I'm not a physicist, but I am in the STEM field. I think that the induced magnetism in the rod is due to the proximity of the other fields. It doesn't have to be moving or touching. Surround a strong magnet with non-magnetic materials and its field extends a ways, so you can then stick a rod next to it (not touching) and that will focus the magnetic field and make it locally stronger than it was without the rod.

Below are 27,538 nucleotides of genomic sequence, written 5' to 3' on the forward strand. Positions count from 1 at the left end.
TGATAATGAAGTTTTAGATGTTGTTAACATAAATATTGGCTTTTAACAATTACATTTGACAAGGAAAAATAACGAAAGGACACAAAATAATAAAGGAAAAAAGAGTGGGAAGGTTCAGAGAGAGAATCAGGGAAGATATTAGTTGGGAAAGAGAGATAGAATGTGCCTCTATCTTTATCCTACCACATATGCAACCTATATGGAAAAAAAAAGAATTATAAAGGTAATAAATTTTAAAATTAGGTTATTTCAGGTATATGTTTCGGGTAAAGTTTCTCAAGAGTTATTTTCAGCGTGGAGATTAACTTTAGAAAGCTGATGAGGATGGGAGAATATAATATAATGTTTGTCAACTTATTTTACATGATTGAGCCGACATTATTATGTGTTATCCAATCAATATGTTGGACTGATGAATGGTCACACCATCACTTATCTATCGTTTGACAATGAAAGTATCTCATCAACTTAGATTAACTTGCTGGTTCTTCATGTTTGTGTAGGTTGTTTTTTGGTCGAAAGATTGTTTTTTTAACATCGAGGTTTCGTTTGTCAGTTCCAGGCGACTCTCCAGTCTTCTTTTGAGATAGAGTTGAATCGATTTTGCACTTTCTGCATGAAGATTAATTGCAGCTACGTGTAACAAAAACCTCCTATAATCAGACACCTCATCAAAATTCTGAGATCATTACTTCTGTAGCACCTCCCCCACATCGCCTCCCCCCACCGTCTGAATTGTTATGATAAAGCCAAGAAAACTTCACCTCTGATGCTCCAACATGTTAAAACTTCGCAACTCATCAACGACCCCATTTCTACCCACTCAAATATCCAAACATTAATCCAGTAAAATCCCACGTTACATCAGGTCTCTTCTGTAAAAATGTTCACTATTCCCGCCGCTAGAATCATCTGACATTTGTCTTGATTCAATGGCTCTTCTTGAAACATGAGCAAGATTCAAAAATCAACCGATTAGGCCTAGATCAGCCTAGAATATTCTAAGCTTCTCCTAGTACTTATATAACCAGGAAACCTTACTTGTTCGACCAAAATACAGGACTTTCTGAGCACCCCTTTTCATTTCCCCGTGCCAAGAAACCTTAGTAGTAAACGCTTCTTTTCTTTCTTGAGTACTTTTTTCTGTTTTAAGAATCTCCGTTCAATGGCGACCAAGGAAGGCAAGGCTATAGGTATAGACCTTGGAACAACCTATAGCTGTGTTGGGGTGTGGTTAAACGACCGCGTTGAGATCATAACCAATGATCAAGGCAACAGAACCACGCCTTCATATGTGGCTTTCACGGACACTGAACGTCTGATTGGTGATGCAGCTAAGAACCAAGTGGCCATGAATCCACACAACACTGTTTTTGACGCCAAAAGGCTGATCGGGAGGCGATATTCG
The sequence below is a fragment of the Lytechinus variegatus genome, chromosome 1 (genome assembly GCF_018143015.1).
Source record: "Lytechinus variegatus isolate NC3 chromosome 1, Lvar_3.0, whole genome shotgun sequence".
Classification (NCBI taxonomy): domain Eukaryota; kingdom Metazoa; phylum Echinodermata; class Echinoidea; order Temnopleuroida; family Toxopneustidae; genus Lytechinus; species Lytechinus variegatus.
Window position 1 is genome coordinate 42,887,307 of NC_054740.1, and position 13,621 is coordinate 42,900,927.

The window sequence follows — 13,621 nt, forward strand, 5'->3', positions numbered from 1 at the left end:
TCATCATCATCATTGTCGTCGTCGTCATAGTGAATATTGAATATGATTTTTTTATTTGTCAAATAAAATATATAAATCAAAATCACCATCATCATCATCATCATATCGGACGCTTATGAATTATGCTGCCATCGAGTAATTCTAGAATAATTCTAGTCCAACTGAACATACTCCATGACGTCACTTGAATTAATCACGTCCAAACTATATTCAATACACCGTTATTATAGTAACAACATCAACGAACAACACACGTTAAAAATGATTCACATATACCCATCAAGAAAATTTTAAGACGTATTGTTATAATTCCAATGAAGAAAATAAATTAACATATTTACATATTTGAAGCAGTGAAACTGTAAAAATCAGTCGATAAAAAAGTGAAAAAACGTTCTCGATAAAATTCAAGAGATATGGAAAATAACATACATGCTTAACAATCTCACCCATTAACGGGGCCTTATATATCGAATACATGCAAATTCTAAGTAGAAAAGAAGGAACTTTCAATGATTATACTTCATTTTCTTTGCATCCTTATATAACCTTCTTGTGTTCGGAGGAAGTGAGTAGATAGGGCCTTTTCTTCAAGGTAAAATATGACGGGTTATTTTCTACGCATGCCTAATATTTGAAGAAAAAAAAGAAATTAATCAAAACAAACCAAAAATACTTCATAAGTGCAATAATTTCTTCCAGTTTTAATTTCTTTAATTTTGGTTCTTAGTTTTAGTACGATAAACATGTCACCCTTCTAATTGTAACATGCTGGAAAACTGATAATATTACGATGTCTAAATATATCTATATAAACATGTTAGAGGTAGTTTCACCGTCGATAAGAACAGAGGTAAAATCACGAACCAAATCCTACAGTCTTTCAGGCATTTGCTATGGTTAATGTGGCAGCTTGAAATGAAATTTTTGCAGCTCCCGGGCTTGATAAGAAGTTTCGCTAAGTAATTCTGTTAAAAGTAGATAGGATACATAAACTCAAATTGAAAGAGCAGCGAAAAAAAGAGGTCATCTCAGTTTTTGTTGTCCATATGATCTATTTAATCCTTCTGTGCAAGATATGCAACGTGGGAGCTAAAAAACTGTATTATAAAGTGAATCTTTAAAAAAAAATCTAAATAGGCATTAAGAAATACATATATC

I don't know how else to explain it, but it's a thing. Sorry if I wasn't technical enough. I'm on my phone.
Edit, oh yeah, so if you move the metal relative to the magnet, you will induce a current due to the change in flux.
In order to maintain the magnetism after you remove it, you'd have to run it through this field many times. Rubbing is just so you get maximum strength but you don't have to physically touch the other magnet, so that the "iron atoms align" which is all I could find online.